Victoria Miro is delighted to present an exhibition in Venice by the celebrated American artist Doug Aitken. Microcosmos features a new series of handmade fabric wall hangings that, engaging with the physical act of making, visually articulate a world that is driven by information and continuously in flux. The exhibition coincides with a major new site-specific installation, Green Lens, by the artist in Venice, to be announced shortly.
Doug Aitken’s works, at their core, invite us to consider the nature of our present and signal possibilities for the future. His latest textiles are a continuation of a body of work generated over the past year and take as their starting point clothing and other everyday found materials that the artist was able to access within his home. Cutting fragments and reassembling them into abstract visual fields, Aitken has created elaborate wall hangings, patterns emerging and disappearing within their collaged layers. Foregrounded throughout these works are poetic tensions between the digital and the handmade, fast and slow media. Repeating elements within the works appear like handcrafted digital glitches, while the physical process of their creation suggests the slow-paced craft of quilting. Resembling flags and banners, mandalas and targets, they also bear connotations of protection, comfort or shelter—the very nature of cloth being at the same time intimate, personal and universal. These shifting symbolic qualities resonate with the dynamic abstractions of each composition: these are signs, devoid of text, that allow for open-ended investigations into our collective experience.
Accompanying the wall hangings is a sequence of floor-based works created using a similar method to Aitken’s fabric collages. These operate between the elevated artistic genre of soft-sculpture and as functional furnishings that invite visitors to pause, enabling physical activation of the works and an embodied experience of the show.
The final work on view, positioned at the entrance of the exhibition, is a single watercolour depicting a Muybridge-like motion-study image of a female figure rising up from a seated to a standing position. Echoing Aitken’s recent illuminated figurative sculptures that pulse with light, this work surges with a force suggestive of a personal and cultural awakening.
This summer of activity marks a significant return to the city of Venice for Doug Aitken, who was awarded the prestigious Golden Lion for his electric earth installation at the 48th Venice Biennale in 1999.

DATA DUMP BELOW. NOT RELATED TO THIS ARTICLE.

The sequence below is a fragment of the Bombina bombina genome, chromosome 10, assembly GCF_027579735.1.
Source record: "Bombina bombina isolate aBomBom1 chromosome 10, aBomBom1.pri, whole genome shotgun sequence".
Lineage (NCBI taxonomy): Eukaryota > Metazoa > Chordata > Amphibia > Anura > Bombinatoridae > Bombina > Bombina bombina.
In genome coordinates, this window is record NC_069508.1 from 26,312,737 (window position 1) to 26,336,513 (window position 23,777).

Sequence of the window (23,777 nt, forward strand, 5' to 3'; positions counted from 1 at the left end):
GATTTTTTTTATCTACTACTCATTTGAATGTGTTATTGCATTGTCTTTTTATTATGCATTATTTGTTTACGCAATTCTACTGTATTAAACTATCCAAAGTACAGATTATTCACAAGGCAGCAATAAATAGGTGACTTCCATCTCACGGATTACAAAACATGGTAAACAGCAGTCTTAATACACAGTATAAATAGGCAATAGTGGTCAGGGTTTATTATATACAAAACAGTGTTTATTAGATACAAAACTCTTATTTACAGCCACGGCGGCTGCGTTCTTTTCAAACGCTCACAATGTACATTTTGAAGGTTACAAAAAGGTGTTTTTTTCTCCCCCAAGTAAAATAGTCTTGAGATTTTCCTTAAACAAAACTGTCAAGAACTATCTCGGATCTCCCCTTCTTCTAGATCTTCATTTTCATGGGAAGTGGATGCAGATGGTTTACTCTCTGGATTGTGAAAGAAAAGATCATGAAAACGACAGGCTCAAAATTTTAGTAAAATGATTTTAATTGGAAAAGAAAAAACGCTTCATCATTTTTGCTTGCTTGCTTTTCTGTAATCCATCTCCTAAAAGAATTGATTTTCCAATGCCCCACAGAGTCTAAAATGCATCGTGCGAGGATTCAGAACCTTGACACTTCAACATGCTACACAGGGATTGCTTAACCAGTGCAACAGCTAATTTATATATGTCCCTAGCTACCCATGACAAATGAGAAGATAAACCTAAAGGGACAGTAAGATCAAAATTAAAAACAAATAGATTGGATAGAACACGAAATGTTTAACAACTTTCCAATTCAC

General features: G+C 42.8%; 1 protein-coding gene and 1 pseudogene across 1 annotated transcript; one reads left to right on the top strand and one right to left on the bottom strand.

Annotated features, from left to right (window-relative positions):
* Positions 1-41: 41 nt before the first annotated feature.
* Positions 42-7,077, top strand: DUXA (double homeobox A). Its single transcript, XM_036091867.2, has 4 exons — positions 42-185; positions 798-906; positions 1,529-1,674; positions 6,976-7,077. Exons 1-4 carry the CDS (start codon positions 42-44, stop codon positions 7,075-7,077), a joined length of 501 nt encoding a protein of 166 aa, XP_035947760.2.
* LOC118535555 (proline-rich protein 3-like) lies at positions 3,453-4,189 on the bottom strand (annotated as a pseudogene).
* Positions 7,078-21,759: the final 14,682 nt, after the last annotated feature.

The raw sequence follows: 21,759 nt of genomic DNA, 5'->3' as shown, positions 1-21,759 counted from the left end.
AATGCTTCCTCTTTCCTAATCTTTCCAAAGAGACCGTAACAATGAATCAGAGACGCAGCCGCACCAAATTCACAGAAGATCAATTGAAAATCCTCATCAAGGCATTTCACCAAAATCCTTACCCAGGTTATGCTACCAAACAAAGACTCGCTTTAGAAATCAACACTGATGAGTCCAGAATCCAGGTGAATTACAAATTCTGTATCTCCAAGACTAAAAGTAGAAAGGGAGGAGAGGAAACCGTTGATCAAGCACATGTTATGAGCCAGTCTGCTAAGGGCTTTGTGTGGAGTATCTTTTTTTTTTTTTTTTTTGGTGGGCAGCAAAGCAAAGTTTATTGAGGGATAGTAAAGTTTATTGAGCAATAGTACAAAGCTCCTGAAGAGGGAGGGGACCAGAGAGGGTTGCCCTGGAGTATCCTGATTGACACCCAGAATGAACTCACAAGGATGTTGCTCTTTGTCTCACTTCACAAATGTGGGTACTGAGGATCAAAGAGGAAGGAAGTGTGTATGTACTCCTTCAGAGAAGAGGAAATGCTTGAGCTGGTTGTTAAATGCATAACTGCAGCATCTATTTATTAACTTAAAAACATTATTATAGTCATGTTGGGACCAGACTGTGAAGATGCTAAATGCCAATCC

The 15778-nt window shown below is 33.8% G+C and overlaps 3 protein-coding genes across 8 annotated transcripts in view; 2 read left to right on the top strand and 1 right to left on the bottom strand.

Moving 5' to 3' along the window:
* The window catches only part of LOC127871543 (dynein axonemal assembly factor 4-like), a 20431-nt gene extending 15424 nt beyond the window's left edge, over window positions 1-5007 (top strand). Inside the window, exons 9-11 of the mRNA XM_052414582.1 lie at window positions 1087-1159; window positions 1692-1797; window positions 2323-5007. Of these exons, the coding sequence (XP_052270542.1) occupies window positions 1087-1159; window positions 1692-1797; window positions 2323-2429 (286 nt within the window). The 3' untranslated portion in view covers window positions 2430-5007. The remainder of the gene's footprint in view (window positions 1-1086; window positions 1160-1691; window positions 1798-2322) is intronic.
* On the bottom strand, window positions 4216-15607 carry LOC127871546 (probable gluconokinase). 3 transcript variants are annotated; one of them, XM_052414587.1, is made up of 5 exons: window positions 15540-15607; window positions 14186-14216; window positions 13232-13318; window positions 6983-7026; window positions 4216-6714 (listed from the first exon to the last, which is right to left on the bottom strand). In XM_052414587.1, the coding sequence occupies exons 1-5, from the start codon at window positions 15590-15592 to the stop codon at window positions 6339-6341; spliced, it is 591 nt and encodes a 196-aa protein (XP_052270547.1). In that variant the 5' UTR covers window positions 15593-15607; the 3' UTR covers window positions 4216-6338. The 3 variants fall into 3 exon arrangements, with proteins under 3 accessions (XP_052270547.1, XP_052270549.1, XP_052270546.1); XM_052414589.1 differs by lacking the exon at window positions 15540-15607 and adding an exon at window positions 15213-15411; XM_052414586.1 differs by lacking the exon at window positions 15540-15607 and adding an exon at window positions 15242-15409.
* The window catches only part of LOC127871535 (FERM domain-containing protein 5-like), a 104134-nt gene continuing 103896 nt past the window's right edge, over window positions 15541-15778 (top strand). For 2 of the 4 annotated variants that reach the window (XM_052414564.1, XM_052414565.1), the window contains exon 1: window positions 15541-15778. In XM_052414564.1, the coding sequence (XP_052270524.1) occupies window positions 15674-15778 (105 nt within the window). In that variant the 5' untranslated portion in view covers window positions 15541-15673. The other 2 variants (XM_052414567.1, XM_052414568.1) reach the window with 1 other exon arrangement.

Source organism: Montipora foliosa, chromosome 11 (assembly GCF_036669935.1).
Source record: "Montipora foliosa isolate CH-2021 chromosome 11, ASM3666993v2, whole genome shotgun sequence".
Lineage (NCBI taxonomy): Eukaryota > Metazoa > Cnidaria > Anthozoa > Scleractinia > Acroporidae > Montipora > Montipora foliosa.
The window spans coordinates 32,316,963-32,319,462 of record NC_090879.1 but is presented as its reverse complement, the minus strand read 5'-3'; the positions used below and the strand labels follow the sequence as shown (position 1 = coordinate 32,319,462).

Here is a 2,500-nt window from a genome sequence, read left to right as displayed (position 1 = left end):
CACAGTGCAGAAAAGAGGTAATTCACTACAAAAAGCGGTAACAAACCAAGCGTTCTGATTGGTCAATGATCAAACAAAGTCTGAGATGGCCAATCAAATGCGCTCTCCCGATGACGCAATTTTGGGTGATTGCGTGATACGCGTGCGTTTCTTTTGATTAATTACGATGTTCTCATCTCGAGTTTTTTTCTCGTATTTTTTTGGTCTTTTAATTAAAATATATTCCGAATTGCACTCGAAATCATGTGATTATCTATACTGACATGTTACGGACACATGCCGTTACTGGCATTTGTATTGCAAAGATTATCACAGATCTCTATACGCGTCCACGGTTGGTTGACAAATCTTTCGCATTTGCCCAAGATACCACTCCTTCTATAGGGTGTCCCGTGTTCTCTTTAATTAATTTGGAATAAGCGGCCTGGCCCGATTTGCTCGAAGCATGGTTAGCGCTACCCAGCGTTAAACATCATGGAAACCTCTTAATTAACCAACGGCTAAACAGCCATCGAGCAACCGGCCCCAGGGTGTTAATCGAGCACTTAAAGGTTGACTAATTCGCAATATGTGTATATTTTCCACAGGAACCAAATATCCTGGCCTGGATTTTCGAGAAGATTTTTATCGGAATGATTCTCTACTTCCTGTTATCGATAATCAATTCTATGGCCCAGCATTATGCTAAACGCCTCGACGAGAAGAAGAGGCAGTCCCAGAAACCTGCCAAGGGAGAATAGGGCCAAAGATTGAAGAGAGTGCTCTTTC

About the artist
Born in 1968, Doug Aitken currently lives and works in Los Angeles. Major exhibitions for 2021 include a solo exhibition at Museum of Contemporary Art Australia, Sydney. Previous major solo presentations of the artist's work have been staged at institutional venues including Faurschou Foundation, Beijing (2019); Copenhagen Contemporary (2018); Modern Art Museum of Fort Worth (2017); The Geffen Contemporary at MOCA, Los Angeles (2016); Schirn Kunsthalle, Frankfurt (2015); Nam June Paik Art Center, South Korea (2013); Seattle Art Museum (2013); Tate Liverpool (2012); LUMA Foundation, Arles, France (2012); Deste Foundation, Hydra, Greece (2011); Cincinnati Art Museum (2010); Museo d’Art Contemporanea Roma, Rome (2009); Museum of Modern Art, New York (2007); Aspen Art Museum (2006); Musée d’Art Moderne de la Ville de Paris (2005); The Fabric Museum and Workshop, Philadelphia (2002) and Serpentine Gallery, London (2001).
The artist was awarded the prestigious Golden Lion at the Venice Biennale in 1999; he has been the recipient of the 2012 Nam June Paik Art Center Prize, the 2013 Smithsonian Magazine American Ingenuity Award: Visual Arts, and the 2016 Americans for the Arts National Arts Award: Outstanding Contributions to the Arts. Aitken is the inaugural recipient of the Frontier Art Prize, a new contemporary art award that supports an artist of international stature pursuing bold projects that challenge the boundaries of knowledge and experience to reimagine the future of humanity.
Press release courtesy Victoria Miro.